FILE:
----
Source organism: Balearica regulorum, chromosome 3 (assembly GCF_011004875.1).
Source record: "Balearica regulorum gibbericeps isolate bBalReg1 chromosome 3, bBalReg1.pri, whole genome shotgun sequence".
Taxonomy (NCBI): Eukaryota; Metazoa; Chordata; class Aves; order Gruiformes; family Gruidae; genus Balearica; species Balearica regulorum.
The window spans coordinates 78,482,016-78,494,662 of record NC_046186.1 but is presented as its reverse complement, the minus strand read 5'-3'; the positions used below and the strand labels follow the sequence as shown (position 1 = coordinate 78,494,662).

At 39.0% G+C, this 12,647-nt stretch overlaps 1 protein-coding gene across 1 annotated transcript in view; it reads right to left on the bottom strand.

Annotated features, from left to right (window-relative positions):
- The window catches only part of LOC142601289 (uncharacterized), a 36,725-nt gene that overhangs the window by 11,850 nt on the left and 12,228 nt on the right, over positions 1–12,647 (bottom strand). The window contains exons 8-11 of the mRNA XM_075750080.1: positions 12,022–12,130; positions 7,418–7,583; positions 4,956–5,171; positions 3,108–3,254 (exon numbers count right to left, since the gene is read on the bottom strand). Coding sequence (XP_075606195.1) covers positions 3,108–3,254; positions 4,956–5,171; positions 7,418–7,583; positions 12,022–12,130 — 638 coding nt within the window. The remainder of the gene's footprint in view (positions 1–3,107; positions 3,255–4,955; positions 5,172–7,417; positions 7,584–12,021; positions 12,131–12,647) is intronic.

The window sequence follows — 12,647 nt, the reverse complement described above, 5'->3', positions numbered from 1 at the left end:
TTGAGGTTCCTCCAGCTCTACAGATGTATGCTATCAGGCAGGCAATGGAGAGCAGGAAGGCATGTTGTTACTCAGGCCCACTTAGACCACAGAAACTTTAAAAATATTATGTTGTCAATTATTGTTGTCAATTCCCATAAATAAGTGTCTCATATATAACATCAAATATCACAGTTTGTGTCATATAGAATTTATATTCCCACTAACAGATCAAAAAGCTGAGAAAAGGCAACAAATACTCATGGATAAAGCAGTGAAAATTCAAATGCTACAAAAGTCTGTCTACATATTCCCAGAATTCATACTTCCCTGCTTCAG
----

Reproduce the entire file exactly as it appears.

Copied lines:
Source organism: Balearica regulorum, chromosome 3 (assembly GCF_011004875.1).
Source record: "Balearica regulorum gibbericeps isolate bBalReg1 chromosome 3, bBalReg1.pri, whole genome shotgun sequence".
Taxonomy (NCBI): Eukaryota; Metazoa; Chordata; class Aves; order Gruiformes; family Gruidae; genus Balearica; species Balearica regulorum.
The window spans coordinates 78,482,016-78,494,662 of record NC_046186.1 but is presented as its reverse complement, the minus strand read 5'-3'; the positions used below and the strand labels follow the sequence as shown (position 1 = coordinate 78,494,662).

At 39.0% G+C, this 12,647-nt stretch overlaps 1 protein-coding gene across 1 annotated transcript in view; it reads right to left on the bottom strand.

Annotated features, from left to right (window-relative positions):
- The window catches only part of LOC142601289 (uncharacterized), a 36,725-nt gene that overhangs the window by 11,850 nt on the left and 12,228 nt on the right, over positions 1–12,647 (bottom strand). The window contains exons 8-11 of the mRNA XM_075750080.1: positions 12,022–12,130; positions 7,418–7,583; positions 4,956–5,171; positions 3,108–3,254 (exon numbers count right to left, since the gene is read on the bottom strand). Coding sequence (XP_075606195.1) covers positions 3,108–3,254; positions 4,956–5,171; positions 7,418–7,583; positions 12,022–12,130 — 638 coding nt within the window. The remainder of the gene's footprint in view (positions 1–3,107; positions 3,255–4,955; positions 5,172–7,417; positions 7,584–12,021; positions 12,131–12,647) is intronic.

The window sequence follows — 12,647 nt, the reverse complement described above, 5'->3', positions numbered from 1 at the left end:
TTGAGGTTCCTCCAGCTCTACAGATGTATGCTATCAGGCAGGCAATGGAGAGCAGGAAGGCATGTTGTTACTCAGGCCCACTTAGACCACAGAAACTTTAAAAATATTATGTTGTCAATTATTGTTGTCAATTCCCATAAATAAGTGTCTCATATATAACATCAAATATCACAGTTTGTGTCATATAGAATTTATATTCCCACTAACAGATCAAAAAGCTGAGAAAAGGCAACAAATACTCATGGATAAAGCAGTGAAAATTCAAATGCTACAAAAGTCTGTCTACATATTCCCAGAATTCATACTTCCCTGCTTCAG